When I started Instruction Partners and began working deeply and regularly with multiple school systems, I was surprised by some patterns. The same motivational quotes were in almost every school hallway. Many teachers' lounges had the same air freshener. There was a similar tension between certain departments in almost every district.
But no pattern was more obvious or surprising to me than the change in stress, mood, and focus in March for test prep.
I knew test prep season was a thing in the schools that I taught in, but I didn’t realize how much it takes over schools until I saw it happening in every single school visit across six weeks. I knew I had told my students, “you are going to need to know this on the test,” but I didn’t know that almost every classroom in almost every school starts lessons with that phrase for a month. I knew there were test prep books, but I didn’t know how extensively they became curricula for a quarter of the year. I knew some schools had test prep pep rallies, but I didn’t know how much anxiety they created until I sat through several in the stands with students.
I understood the test students were going to take; I had just left working at the state department of education where my team led test design and item and form reviews. Based on what I knew, I was suspicious about whether the strategies I was seeing so frequently in schools would make a difference.
So I went to the research. There was far less than I expected known about what works for test prep in K–12. There were a number of studies evaluating ACT and SAT prep strategies but few on 4th grade math tests. What I read led me to five takeaways:
- Taking one full-length practice test helps students tackle test anxiety and become “test-wise.”
- Instruction that helps students deeply understand the content that will be tested helps students improve their test results.
- Strategies that tap into higher order cognitive skills (e.g., asking “why” questions, asking students to explain their reasoning) help students learn more and retain information better in the long term.
- Students who have a fear of confirming a stereotype about one or more of their identity groups (e.g., women on math tests, Black students on achievement exams) are likely to experience stereotype threat, which can cause them to “over-effort” on the task and negatively impact performance. Stereotype threat can be mitigated by helping students understand it and setting up tasks in a way that does not activate the threat.
- As the test approaches, the most effective test prep focuses on reducing student stress and helping students understand who they are as test takers.
Most of the test prep I see goes against these findings. I see few calming strategies and many hyping strategies. I see more instruction on test format and testing strategies (e.g., lessons on process of elimination) than deep lessons on content. For six weeks, every class feels like a mini practice test, but there are few examples of full-length practice tests. And I see very little attention to stereotype threat or explicitly helping students consider themselves as test takers and how their identity might impact the way they experience the test.
Test prep tends to halt everything else. The curriculum may have four modules, but teachers are lucky to get through two because all attention flips to test prep—limiting students’ opportunities to deeply learn the very content coming on the test.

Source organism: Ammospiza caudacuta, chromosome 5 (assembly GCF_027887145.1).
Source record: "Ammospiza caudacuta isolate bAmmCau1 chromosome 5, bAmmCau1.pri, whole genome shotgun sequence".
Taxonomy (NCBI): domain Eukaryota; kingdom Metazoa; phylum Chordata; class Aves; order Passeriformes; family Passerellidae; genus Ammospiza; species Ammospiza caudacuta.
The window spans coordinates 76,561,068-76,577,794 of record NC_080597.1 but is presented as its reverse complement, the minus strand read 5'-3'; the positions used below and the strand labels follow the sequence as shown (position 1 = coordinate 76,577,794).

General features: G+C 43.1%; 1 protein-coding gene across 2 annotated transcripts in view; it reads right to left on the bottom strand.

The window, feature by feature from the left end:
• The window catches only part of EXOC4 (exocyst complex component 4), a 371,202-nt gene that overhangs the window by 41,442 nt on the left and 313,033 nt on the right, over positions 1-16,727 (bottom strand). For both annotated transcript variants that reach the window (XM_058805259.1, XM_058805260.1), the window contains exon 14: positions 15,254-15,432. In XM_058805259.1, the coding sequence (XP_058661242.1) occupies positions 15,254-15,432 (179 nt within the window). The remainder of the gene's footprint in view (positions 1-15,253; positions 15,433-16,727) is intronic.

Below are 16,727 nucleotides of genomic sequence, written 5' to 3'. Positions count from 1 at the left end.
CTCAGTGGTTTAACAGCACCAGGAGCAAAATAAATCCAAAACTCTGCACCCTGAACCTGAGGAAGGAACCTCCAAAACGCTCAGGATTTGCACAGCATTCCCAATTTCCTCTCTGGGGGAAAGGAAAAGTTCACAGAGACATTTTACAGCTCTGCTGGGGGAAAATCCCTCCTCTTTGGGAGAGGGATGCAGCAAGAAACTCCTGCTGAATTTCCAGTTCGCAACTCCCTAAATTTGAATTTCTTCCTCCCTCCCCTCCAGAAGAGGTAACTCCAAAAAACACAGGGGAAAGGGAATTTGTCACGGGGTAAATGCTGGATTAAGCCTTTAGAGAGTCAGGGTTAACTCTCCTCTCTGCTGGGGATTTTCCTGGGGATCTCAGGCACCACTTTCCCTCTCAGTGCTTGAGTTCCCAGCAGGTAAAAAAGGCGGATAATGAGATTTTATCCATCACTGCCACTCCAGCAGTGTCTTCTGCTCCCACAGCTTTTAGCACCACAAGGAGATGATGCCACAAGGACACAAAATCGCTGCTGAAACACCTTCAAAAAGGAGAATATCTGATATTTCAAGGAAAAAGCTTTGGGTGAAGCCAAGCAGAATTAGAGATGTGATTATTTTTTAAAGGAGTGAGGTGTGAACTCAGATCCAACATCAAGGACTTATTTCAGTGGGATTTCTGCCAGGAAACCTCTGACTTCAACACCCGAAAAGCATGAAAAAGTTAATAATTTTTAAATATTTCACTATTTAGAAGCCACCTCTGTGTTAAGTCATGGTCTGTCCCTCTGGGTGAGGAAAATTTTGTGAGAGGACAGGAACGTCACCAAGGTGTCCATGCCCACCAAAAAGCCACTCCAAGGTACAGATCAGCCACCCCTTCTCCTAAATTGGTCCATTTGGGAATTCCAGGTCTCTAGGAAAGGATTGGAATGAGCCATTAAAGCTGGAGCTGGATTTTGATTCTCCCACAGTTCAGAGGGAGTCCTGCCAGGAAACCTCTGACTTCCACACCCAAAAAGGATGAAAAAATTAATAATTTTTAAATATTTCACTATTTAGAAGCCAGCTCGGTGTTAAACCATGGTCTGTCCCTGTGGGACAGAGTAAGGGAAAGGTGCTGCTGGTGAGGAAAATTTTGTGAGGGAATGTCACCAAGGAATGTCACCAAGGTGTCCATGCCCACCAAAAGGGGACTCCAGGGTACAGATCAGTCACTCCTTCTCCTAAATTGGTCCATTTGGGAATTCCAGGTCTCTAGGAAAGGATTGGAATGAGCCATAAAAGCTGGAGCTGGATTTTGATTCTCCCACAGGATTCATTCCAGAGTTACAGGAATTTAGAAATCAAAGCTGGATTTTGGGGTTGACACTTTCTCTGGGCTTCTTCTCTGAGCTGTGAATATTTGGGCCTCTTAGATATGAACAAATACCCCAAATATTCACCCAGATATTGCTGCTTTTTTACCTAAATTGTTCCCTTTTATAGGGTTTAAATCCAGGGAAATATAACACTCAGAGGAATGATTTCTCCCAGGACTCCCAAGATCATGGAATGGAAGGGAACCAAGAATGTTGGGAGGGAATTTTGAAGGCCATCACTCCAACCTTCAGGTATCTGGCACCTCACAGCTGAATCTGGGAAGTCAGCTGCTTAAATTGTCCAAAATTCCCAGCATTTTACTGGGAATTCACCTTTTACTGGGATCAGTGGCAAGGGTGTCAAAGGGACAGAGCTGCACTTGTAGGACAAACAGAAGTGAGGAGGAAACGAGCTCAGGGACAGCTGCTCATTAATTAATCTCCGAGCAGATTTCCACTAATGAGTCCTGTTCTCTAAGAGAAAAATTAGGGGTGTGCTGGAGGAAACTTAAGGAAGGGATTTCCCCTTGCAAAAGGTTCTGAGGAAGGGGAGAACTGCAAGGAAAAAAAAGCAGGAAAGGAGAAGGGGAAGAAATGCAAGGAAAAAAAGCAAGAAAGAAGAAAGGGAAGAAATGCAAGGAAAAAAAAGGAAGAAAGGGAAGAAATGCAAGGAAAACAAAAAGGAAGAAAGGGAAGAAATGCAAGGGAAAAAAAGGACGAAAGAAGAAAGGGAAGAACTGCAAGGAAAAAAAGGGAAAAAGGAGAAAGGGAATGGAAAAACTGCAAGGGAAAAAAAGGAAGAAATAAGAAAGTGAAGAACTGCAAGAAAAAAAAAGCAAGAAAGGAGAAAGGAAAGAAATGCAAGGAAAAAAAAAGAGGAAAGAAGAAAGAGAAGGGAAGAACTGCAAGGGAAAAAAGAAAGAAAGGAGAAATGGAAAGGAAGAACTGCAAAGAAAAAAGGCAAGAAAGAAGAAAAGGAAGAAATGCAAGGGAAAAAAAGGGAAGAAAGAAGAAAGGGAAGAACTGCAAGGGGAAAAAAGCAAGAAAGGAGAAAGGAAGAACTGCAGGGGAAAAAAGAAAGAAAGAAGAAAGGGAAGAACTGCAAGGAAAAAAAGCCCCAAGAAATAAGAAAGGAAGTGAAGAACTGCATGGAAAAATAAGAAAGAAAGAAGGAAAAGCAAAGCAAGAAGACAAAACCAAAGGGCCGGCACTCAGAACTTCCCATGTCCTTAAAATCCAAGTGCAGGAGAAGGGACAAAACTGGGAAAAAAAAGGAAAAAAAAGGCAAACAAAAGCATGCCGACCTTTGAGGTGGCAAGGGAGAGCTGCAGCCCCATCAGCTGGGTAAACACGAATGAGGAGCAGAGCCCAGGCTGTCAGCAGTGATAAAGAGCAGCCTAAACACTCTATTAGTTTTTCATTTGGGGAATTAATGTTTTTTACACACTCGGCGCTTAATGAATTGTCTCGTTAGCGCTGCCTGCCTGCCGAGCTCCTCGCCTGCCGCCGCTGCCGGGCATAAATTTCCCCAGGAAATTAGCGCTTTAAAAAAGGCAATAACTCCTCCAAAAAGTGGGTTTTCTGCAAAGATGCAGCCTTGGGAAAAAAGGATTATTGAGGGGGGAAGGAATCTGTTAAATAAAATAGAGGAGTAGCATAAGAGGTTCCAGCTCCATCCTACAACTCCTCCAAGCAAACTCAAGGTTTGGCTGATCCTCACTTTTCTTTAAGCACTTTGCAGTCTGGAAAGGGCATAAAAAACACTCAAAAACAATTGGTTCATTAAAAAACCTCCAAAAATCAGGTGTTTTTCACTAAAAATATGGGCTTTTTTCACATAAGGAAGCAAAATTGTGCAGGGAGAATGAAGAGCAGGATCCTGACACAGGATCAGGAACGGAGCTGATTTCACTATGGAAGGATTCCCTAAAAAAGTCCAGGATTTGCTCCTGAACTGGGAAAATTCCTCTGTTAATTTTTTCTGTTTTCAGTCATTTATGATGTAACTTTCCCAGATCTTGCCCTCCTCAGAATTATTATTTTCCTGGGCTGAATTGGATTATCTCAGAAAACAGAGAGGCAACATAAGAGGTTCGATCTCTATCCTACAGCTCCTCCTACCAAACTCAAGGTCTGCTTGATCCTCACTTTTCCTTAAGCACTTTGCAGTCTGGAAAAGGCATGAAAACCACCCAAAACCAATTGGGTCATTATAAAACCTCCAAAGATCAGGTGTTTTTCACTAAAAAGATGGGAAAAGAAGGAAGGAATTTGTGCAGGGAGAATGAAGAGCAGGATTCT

I have come to think of test prep culture in schools as its own phenomenon. Though it stems from the existence of a test that matters to schools and students, test prep culture has been shaped by forces other than just the test, including folktales of schools that have tried X and it worked, a market of test prep curricula, and, increasingly, the experience teachers had as students during test prep season.
But all cultures—including test prep culture—are the product of choices teams make and significantly influenced by the tone leaders model. The version of test prep culture we see every March is not the inevitable byproduct of there being a test.
What can be done?
For school and system leaders:
- Teams can review test prep strategies in their school with three questions in mind:
- Is this deepening content understanding with a focus on the “why”?
- Is this helping reduce stress?
- Is this helping students understand themselves as a learner?
If the strategy gets three “nos,” reconsider the value.
- Ensure students experience one full-length practice test and can really understand and learn from their mistakes.
- Model calm, confidence, and awareness of what you have learned about yourself as a test taker and explicitly how fear of confirming stereotypes played a role in your own experience.
For policymakers and ecosystem players:
- Look for ways to counteract potential stereotype threat in the set up of the test (e.g., proctor scripts, test coordinator training).
- Promote an understanding of what works and what does not in test prep.
- Call for and/or conduct more research on what works in test prep to help build the case for moving away from practices based on lore that may not be serving students well.
If this is a time we are creating the “new normal,” it is a window in which we can rethink test prep in K–12 schools. Students and families would love it if we did.
Editor’s note: This was first published in an email from Emily Freitag in her role as CEO of Instruction Partners to her email list.